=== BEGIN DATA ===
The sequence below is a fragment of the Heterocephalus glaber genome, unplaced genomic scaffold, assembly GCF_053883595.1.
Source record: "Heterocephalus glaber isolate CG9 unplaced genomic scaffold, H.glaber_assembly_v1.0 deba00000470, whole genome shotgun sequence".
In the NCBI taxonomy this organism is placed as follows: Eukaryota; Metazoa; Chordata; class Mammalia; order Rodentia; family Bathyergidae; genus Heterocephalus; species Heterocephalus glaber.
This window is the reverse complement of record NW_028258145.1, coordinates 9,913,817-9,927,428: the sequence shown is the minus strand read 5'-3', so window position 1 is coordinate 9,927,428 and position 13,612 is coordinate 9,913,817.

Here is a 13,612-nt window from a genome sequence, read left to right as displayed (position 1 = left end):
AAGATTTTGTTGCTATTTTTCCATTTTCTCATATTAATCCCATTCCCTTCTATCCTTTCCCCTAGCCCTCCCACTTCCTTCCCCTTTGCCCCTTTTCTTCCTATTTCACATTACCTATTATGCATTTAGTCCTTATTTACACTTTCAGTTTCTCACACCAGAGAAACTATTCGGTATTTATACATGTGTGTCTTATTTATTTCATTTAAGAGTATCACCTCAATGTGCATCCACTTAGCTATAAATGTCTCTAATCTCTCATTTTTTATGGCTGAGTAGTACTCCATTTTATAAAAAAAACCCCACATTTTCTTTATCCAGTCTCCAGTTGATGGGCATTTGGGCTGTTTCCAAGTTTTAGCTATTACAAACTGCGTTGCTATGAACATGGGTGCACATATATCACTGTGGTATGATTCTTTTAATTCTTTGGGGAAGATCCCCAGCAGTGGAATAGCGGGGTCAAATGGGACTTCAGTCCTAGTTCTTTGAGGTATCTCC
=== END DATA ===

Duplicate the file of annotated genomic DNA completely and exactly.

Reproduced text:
The sequence below is a fragment of the Heterocephalus glaber genome, unplaced genomic scaffold, assembly GCF_053883595.1.
Source record: "Heterocephalus glaber isolate CG9 unplaced genomic scaffold, H.glaber_assembly_v1.0 deba00000470, whole genome shotgun sequence".
In the NCBI taxonomy this organism is placed as follows: Eukaryota; Metazoa; Chordata; class Mammalia; order Rodentia; family Bathyergidae; genus Heterocephalus; species Heterocephalus glaber.
This window is the reverse complement of record NW_028258145.1, coordinates 9,913,817-9,927,428: the sequence shown is the minus strand read 5'-3', so window position 1 is coordinate 9,927,428 and position 13,612 is coordinate 9,913,817.

Here is a 13,612-nt window from a genome sequence, read left to right as displayed (position 1 = left end):
AAGATTTTGTTGCTATTTTTCCATTTTCTCATATTAATCCCATTCCCTTCTATCCTTTCCCCTAGCCCTCCCACTTCCTTCCCCTTTGCCCCTTTTCTTCCTATTTCACATTACCTATTATGCATTTAGTCCTTATTTACACTTTCAGTTTCTCACACCAGAGAAACTATTCGGTATTTATACATGTGTGTCTTATTTATTTCATTTAAGAGTATCACCTCAATGTGCATCCACTTAGCTATAAATGTCTCTAATCTCTCATTTTTTATGGCTGAGTAGTACTCCATTTTATAAAAAAAACCCCACATTTTCTTTATCCAGTCTCCAGTTGATGGGCATTTGGGCTGTTTCCAAGTTTTAGCTATTACAAACTGCGTTGCTATGAACATGGGTGCACATATATCACTGTGGTATGATTCTTTTAATTCTTTGGGGAAGATCCCCAGCAGTGGAATAGCGGGGTCAAATGGGACTTCAGTCCTAGTTCTTTGAGGTATCTCC